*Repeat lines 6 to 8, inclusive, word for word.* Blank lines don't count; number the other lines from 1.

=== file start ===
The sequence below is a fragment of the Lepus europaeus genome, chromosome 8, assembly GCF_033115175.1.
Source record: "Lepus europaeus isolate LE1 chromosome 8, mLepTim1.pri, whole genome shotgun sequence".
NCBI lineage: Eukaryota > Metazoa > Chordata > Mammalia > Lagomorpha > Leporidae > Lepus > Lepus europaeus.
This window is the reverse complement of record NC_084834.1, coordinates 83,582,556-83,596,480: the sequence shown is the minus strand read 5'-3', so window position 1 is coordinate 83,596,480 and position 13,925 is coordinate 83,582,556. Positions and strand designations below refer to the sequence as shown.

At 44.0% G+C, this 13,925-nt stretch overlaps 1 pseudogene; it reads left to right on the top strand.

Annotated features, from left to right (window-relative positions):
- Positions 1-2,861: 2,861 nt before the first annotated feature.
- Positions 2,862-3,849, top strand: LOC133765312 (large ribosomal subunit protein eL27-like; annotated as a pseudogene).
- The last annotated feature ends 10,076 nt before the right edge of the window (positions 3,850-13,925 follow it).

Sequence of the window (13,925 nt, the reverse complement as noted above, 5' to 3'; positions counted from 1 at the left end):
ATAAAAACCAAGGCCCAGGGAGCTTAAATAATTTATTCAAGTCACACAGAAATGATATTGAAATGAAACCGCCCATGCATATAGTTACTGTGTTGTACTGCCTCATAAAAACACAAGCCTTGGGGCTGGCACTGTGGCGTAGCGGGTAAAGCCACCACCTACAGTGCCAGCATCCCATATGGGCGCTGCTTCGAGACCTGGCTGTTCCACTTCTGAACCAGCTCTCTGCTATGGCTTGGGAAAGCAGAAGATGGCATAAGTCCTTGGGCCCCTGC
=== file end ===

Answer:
Annotated features, from left to right (window-relative positions):
- Positions 1-2,861: 2,861 nt before the first annotated feature.
- Positions 2,862-3,849, top strand: LOC133765312 (large ribosomal subunit protein eL27-like; annotated as a pseudogene).